Come September the aspens begin to glow! Fall is one of the best times to tour the Rockies. The leaves usually begin changing in early September and last no longer than mid-October. It all depends on the weather, so be flexible and ready to travel.
The display begins high up in the mountains and works its way down in elevation as the temperature gets colder. Splashes of yellow, orange and red all mingle along rolling alpine roads. Each year the timing of the fall colors changes by a little bit, either sooner or later, based on when the cold temperatures first strike. Learn more about when autumn foliage starts in Colorado.
Best Places to See Colorado’s Fall Colors
The best places to go are almost anywhere in the mountains. Some scenic drives are better than others, but even a little fall gold will brighten your day. Make sure you take an annual trip into the mountains to witness unmatched autumn in the Rockies.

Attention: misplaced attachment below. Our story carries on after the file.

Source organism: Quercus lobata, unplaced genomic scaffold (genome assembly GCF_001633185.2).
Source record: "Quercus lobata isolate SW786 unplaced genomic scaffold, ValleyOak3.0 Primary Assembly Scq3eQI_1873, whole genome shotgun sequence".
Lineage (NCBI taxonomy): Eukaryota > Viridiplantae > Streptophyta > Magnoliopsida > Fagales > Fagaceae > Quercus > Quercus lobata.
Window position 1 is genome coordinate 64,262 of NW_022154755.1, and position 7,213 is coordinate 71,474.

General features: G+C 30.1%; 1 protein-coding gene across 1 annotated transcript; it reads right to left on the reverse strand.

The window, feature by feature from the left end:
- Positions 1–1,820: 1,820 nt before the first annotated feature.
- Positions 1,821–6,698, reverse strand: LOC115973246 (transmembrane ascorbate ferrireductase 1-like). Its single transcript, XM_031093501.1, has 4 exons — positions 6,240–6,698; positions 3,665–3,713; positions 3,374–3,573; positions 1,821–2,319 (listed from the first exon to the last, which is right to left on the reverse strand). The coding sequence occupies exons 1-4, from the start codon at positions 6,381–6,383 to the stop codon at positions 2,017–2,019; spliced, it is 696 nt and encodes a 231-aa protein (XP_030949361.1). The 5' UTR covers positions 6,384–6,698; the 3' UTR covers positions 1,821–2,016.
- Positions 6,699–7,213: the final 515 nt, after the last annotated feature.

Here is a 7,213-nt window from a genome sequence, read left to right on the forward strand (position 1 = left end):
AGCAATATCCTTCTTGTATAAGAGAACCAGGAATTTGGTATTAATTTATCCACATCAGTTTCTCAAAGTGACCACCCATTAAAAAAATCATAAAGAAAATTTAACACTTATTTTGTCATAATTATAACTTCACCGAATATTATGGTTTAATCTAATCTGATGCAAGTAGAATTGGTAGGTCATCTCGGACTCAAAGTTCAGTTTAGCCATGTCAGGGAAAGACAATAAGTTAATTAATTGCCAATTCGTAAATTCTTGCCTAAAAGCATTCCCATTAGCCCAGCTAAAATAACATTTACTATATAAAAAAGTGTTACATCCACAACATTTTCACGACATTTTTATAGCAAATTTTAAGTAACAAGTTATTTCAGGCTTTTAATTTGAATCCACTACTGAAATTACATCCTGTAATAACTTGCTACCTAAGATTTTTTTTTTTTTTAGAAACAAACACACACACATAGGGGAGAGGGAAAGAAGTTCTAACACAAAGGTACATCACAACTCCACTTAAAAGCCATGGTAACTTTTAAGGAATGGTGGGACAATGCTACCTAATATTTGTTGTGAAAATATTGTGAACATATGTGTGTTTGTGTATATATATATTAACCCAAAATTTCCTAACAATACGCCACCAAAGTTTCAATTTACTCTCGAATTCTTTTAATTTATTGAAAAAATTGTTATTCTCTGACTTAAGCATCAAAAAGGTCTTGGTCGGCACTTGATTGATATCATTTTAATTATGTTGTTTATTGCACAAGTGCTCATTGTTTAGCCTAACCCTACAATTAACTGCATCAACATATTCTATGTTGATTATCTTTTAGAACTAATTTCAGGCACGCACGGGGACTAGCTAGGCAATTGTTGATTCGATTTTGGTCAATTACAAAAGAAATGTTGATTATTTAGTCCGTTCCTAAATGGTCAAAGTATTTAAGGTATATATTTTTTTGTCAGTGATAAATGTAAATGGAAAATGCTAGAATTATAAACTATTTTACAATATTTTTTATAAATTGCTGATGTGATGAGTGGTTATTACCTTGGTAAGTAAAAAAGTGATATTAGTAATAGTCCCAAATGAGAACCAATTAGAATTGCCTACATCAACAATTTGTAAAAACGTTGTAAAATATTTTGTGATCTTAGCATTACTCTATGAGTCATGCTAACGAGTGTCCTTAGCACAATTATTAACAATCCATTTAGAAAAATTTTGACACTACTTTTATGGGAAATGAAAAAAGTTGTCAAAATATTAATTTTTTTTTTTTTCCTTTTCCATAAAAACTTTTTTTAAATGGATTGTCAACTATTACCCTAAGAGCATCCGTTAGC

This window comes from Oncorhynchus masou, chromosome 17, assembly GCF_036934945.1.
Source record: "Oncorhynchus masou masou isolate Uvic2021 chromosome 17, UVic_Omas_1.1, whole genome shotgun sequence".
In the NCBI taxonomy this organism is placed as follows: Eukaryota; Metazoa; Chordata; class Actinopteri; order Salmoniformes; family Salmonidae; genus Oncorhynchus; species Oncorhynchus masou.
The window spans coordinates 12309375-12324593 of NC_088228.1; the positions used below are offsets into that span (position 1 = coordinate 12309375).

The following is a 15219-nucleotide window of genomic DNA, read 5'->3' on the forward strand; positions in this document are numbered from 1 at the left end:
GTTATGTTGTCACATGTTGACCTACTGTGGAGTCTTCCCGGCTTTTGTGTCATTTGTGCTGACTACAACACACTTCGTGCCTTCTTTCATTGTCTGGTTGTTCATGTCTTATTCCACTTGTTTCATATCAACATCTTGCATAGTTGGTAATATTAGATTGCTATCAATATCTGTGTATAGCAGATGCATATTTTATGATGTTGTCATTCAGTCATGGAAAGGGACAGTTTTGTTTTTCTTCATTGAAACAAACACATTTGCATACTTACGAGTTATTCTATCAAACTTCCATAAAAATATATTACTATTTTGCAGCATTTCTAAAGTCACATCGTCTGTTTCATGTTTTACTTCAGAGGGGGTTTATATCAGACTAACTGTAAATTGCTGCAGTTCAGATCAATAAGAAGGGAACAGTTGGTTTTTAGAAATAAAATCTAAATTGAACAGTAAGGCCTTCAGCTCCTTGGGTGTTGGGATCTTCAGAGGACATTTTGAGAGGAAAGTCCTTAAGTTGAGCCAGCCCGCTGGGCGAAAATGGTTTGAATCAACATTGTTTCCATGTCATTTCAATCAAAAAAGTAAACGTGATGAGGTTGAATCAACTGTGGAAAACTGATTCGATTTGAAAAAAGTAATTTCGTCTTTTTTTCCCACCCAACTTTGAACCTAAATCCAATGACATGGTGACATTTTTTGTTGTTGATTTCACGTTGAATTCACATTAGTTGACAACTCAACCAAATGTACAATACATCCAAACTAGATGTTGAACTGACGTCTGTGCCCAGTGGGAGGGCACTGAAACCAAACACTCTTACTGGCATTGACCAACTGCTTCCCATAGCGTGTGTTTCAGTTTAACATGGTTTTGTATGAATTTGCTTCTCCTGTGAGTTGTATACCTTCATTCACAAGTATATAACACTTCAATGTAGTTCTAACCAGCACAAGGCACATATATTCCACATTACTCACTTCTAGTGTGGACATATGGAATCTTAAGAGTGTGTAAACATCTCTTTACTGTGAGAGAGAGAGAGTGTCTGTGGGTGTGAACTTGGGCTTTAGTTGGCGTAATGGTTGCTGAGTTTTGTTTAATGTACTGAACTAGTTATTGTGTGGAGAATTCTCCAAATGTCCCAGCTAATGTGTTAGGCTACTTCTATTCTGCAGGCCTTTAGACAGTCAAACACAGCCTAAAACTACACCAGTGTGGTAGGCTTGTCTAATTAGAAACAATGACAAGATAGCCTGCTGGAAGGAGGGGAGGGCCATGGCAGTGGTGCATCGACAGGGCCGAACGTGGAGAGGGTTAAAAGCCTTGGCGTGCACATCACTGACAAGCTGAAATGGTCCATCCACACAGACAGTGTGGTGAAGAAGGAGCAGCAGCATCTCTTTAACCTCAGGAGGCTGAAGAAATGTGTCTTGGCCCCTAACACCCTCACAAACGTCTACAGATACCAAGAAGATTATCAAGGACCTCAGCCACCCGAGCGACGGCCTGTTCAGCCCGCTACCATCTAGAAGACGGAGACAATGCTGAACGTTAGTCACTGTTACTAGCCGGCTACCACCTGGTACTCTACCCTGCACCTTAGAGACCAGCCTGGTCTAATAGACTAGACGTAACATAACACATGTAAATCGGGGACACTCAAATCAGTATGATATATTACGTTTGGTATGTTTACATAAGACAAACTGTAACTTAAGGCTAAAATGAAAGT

The following autumn drives are all excellent, but they are only a handful of fall pilgrimages available. These are ones that offer camping nearby and a chance to see a vast amount of colorful trees.
In Northern Colorado
Trail Ridge Road winds high through the alpine countryside in Rocky Mountain National Park. Colors fill the hillsides and valleys nearly the whole way.
While not soaking up the scenery, there are numerous things to do in the park and around Estes Park and Grand Lake. Both towns offer charming historic districts lined with shops and restaurants.
Another perk to the park is the fall elk rut, which generally lasts from mid-September to mid-October. Hundreds of elk gather in one spot, with bull bugling heard from afar.
There’s an entry fee on this one, but on September 24th, 2022 it’s free since that’s National Public Lands Day.
- Trip: Estes Park to Grand Lake, 48 miles, 2WD, car fee good for 7 days.
- Camping: Numerous campgrounds on both sides of the park.
- Nearby Drive: Peak To Peak Byway, from Black Hawk to Estes Park, combines well with this route.
2. Buffalo Pass
Situated in Steamboat’s backyard, Buffalo Pass offers remarkable views of the rolling Routt National Forest. It begins winding through aspen groves almost immediately on its way up to 10,400 feet at Summit Lake.
The road begins as a 2WD dirt road but gets progressively more bumpy as you near the top. If going all the way to Walden, it’s best to have higher clearance and 4WD, but you could probably manage with 2WD if you go slow.